IN Media Practice | 13/04/2002


The Press Council of India has held that Government accommodation, concessional land, free air tickets and company shares being given to journalists, news agencies and newspaper establishments and owners would amount to `undue favours`.

The Council, which undertook a comprehensive study on the subject between 1985 and 1995, held that free and concessional bus, rail and other transport facilities given to journalists also fell in the category of favours. It observed that the facility of free air travel provided by companies, corporations and airlines was an inducement to write favourably about their products and services.

The Council noted that proprietors of newspapers, instead of journalists and editors, were accompanying the President, Vice-President, Prime Minister and the External Affairs Ministry officials, on their foreign trips. It recommended that the newspapers should take care to nominate eligible persons for the purpose.

The Commission also observed that indiscriminate disbursement of money from the discretionary funds of the Chief Ministers encouraged unfaithfulness to the mission of journalism and promoted corrupt practices. The following are the recommendations:


The Committee (of the Council on undue favours to journalists) came to the conclusion that the following facilities so far being extended by the government and the authorities, companies and corporations would amount to favours subject to the observations made here under.


The Committee is of the view that it is the responsibility of the newspaper establishments to provide accommodation to its employees. The Committee noted that the Punjab and Haryana High Court in its judgement has held that journalists are not entitled to government accommodation as they are not employees of the government. The Court has said that
there were no rules, regulations or guidelines governing such allotment with the Chandigarh administration. The Court observed that the existing rules were only meant for government servants and there was no question of bringing the journalists in its ambit.
The Committee further noted that the Central Government in its action taken report on the suggestions of the Second Press Commission to the effect that: no further housing facility should be provided to the journalists and the existing allotments of the government accommodation in the National Capital and the States should be charged for at non-subsidised rates and phased out as the present occupants leave-- had recorded that no further housing facility would be provided to journalists and in respect of the existing allotments, rent would be charged at non-subsidised rates. This decision was taken nearly a decade ago.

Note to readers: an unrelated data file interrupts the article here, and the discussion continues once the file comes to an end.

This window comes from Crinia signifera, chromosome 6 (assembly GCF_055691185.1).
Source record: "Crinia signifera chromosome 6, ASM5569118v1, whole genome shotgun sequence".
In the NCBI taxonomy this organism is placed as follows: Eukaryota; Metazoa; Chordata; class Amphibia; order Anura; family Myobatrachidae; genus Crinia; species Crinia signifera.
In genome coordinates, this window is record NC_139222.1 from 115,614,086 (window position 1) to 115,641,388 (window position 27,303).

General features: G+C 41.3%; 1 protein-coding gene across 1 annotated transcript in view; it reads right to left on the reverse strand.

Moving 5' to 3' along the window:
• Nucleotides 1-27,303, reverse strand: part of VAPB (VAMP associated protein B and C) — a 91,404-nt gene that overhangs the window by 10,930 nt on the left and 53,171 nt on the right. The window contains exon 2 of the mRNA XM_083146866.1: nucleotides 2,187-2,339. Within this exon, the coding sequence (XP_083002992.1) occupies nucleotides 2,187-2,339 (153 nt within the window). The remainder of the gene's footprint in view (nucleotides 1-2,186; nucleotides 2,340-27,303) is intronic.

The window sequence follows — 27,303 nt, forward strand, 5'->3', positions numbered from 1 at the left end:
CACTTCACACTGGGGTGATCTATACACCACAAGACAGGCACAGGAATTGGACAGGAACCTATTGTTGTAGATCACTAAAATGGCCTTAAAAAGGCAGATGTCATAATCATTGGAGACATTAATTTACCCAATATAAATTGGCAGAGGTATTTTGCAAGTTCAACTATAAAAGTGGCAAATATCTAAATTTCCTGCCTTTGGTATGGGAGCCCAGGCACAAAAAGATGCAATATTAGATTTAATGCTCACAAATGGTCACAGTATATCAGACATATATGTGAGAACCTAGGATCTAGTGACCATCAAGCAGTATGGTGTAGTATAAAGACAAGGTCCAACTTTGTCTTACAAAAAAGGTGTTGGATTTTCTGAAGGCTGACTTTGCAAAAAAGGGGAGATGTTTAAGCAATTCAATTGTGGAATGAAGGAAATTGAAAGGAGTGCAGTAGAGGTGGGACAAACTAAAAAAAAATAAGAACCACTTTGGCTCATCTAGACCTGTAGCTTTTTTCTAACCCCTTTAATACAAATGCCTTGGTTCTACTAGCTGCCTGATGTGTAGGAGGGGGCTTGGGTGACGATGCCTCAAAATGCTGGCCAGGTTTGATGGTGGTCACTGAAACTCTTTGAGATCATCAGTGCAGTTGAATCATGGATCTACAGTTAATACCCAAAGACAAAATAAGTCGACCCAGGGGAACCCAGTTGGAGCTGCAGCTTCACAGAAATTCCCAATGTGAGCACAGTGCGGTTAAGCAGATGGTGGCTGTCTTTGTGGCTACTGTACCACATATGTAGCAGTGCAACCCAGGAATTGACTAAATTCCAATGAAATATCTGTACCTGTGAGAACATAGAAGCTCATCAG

However, the allotments continued.

The Committee also noted that the Governments were giving prime land to the newspaper owners at nominal price. Some of the newspaper establishments had either rented out the entire premises after retaining a small portion for their own use or had converted the premises into a

Subscribe To The Newsletter
The new term for self censorship is voluntary censorship, as proposed by companies like Netflix and Hotstar. ET reports that streaming video service Amazon Prime is opposing a move by its peers to adopt a voluntary censorship code in anticipation of the Indian government coming up with its own rules. Amazon is resisting because it fears that it may alienate paying subscribers.                   

Clearly, the run to the 2019 elections is on. A journalist received a call from someone saying they were from Aajtak channel and were conducting a survey, asking whom she was going to vote for in 2019. On being told that her vote was secret, the caller assumed she wasn't going to vote for 'Modiji'. The caller, a woman, also didn't identify herself. A month or two earlier the same journalist received a call, this time from a man, asking if she was going to vote for the BSP.                 

View More